When we are young and go through deep feelings of being abandoned, being left alone or are traumatised by big feelings of others or left without sufficient mirroring and empathy for our feelings we develop a deficit in our capacity to make sense of these feelings as well as express them. Our feelings are still held deep inside and stored in our bodies but at the same time we form defences against feeling them and the pain or liberation that may bring.
We also live in a shame bound society and feeling wounded culture that so often fails to identify and acknowledge certain feelings, most especially painful ones such as sadness, anger, shame and fear. Therefore the shame component of repressed, invalidated feelings grows huge for many of us. John Bradshaw in his excellent book Healing the Shame That Binds You explains in great detail how and why feelings we are taught to repress or meet with difficulty in being expressed or felt in dysfunctional families get shame bound. This means that as we evolve we develop an arrested feeling self. In this state of shame biding even the threat or whiff off feeling a certain feeling brings up the most intense shame or inward self criticism.
We cover this shame over or react to the emergence of shame bound feelings with defences in our mind, most of which form the inner critic who then attacks the feelings as well as us for having them, telling us all kinds of lies and untruths about what a bad or damaged person we are when the deeper truth is that we are really out of relationship with a most vital and alive part of ourselves.
When we begin the difficult emotional uncovery work of feeling our feelings in therapy, sobriety or healing this is when the inner critic will step in and try to protect us from feeling them in some way. To the inner critic who formed to keep us safe in unsafe family or social environments the emergence of repressed feeling is cause for major panic and alarm, all the critic can see is that we are breaking out of a safe holding space.
The critic often forms in childhood to keep us safe from the parent or a world we have come to believe would be hostile to our true expression of feeling. Add to this that if we haven’t matured psychologically through being able to process, understand and feel our past traumatic feelings and imprints when they do emerge in us as adults they can feel unmanageable in their ferocity. Suddenly we find we have age regressed to feel about 2 years old in some cases and to the critic that is another cause for attack, aren’t we supposed to an adult now? Someone who is in control and shouldn’t have to ride this huge roller coaster? But this intense period of hyper feeling is actually a good thing if we can stop the shame spiral, pause and spend time connecting with what is being triggered. Here is where group wound and individual therapy or 12 step recovery work can help.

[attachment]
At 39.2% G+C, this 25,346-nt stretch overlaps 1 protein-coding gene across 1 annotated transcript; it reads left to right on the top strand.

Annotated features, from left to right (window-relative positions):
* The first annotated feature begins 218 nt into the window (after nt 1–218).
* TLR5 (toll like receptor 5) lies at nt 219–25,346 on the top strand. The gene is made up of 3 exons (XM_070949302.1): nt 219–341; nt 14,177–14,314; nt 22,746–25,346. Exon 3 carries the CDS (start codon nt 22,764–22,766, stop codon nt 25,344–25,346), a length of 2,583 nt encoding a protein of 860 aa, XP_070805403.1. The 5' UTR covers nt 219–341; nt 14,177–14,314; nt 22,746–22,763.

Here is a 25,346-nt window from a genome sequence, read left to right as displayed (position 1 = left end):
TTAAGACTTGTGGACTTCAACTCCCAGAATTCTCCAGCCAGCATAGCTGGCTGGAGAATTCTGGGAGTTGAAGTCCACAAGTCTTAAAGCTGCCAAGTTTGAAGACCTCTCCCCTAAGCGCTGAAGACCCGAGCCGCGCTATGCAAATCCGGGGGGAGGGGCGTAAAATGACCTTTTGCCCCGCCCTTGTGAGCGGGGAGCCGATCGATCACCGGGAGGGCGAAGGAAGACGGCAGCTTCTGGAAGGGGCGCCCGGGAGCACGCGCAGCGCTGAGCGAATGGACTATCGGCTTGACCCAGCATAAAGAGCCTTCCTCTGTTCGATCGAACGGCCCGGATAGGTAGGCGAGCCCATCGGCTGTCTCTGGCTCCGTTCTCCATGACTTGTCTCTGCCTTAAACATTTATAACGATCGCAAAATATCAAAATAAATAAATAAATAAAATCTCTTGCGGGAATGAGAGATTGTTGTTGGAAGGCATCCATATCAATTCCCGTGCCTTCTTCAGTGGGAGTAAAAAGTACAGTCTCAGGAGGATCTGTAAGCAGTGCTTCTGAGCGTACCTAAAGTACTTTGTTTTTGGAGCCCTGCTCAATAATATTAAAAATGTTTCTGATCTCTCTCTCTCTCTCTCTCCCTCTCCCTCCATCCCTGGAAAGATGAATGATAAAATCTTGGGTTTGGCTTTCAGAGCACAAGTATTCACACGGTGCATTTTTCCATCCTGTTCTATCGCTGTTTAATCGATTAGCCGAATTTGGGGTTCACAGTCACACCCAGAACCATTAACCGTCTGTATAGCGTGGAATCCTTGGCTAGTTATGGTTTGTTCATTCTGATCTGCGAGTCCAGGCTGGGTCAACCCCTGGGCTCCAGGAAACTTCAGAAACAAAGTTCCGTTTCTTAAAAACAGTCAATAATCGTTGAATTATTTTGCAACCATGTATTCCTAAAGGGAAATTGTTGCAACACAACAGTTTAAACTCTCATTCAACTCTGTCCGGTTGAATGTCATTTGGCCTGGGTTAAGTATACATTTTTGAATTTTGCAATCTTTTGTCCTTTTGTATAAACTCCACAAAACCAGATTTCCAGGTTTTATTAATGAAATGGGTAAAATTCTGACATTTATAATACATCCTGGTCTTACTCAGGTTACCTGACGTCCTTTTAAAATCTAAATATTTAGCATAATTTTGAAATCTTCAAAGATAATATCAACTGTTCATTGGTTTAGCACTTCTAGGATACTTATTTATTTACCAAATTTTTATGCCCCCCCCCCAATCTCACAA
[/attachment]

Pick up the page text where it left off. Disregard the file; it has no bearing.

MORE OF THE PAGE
A large part of our healing process is coming to understand when we have age regressed to an earlier time of trauma which was very painful for us. I wrote about age regression some time last year in a number of posts which I will include at the bottom of this one. Age regression or reversion to an earlier experience of trauma or deep feeling which will emerge when we are triggered, most especially in therapy, group work or relationships is a God given opportunity for us to grow in awareness of feelings and needs we may have repressed and learned to bind in shame.
Feeling the shame associated to the feeling, sharing about it, bringing it out of hiding with affirmative and validating others is most essential to our healing process and will help us grow in awareness. While others cannot feel our feelings for us (though they may do this through the healing power of empathy) doing so will not take our feelings away but if they have gone through their own healing process or are qualified therapeutically, help to hold the space for us while we have our process and feelings this kind of holding can help us begin to make a relationship with what we formerly could not feel and may dull the voice of our inner critic.
We need this kind of support, being designed and wired as humans to be connected and to form attachments, attachments we may have failed to form with emotionally unavailable or inconsistent parents in childhood we do need, at some point, to have our feelings in relationship. Thus the need at certain stages of recovery to have some who can consistently mirror us while helping us to develop our own capacity to hold, process and make sense of feelings.
Being left alone with our feelings is difficult, when we cannot make sense of them, feel ashamed or feel they are mixed up, intense and overwhelming. We need to feel them for ourselves in order to liberate them and reach understandings of why we blocked them in the first place. Doing so was a survival mechanism we learned at that time to keep us safe, but it may take a lot of time and help if our feelings have been repressed or shamed. Not being able to have, feel and understand our true feelings in the present, judging them, over intensifying them due to shame, keeps us imprisoned in a false self and leaves our true feelings buried under layers of defences. Developing deeper insight into the nature of such defences and compassion for ourselves in the midst of them is such important work as we go through the process of learning to liberate, understand and feel our true feelings. As we do we will be restored to our true selves.
At the same time we must do work on what Pete Walker calls Shrinking The Inner Critic. We can turn the criticism on ourselves or outwards on others, in either case we are not really acknowledging the truth depth of our plight and such criticism in keeping us locked in shame may deeply hamper both our progress and our healing process.